Funny to see these two stories appear on back-to-back days. I don’t know if these stories appear because the authors want to appear smart or because they are too young to understand that coming too quickly to a conclusion is often a major mistake.
My own view is that apps are here to stay, but like everything else will evolve and their use fine-tuned.
One thing left out of the Digiday article is the fact that since the launch of its new app, user reviews have been overwhelmingly negative – 48 1-star reviews versus five 5-star reviews. Generally speaking, those that cover the tech industry fail to bring into the conversation the views of those who use the technology.
It’s the End of the App as We Know It
Given the timeline, the current landscape of mobile apps is still in its infancy. That’s great, but hard numbers indicate the app scene might actually be approaching its twilight. Consider the raw data:
- More than 75 percent of downloaded apps are used once and never tapped again.
- Only 33 percent of smartphone users download an app in any given month.
- The average person devotes 80 percent of his mobile time to only three apps.
Mobile devices are clearly here to stay, though the same cannot be said of apps. They are already being replaced by new technologies and practical capabilities that are advancing the relationship between mobile devices and contemporary life. Get ready for the post-app landscape.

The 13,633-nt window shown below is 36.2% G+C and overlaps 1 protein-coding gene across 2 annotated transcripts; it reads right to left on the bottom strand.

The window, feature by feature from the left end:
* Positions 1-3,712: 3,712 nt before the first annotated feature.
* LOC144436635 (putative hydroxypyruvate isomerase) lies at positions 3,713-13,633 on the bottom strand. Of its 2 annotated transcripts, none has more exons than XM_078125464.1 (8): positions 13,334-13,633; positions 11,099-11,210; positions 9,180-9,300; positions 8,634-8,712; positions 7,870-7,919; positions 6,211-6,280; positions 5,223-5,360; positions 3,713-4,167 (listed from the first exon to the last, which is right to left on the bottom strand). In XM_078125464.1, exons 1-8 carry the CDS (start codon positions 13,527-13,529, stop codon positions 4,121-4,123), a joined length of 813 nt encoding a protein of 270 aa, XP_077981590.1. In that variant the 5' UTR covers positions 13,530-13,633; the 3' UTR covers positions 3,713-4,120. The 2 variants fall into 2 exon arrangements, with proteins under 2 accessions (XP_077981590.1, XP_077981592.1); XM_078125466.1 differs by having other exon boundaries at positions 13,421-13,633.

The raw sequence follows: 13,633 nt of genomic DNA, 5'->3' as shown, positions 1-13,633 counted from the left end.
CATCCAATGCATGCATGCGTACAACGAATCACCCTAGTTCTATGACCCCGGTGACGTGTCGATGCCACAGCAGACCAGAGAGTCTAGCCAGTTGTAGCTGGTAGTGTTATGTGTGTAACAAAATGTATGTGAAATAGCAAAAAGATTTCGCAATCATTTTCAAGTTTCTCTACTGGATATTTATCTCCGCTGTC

‘Apps are the new magazines’: Why Bloomberg’s doubling down on apps
Starting with its redesigned flagship mobile app, Bloomberg plans to launch several new apps in the coming year with a focus on delivering personalized content to users in a more seamless and controllable fashion than what’s currently available on the mobile web and inside social platforms.
“Apps are the new magazines and newspapers,” said Scott Havens, global head of digital for Bloomberg Media. “I know if I have brand affinity [for a publisher], it’s because I get what I need and I find it a useful part of my daily media diet — that’s the underlying philosophy for the app.”
This is a late morning add to the Morning Brief, just because… well, because. You’ll see why when you click on the link and read it.
This month, I spent a week surrounded by bright, well-meaning journalism and tech thinkers. Session after session, day after day, conversations kept coming back to these questions: How do we restore trust in media? How do we reach Middle America? What do we do about fake news?
Here’s my prediction for 2017. It’s the safest prediction I could make beyond the sun coming up in the morning. It’s aimed right at the people who run news organizations.
You won’t fix this. Any of this. Not in 2017. Not soon…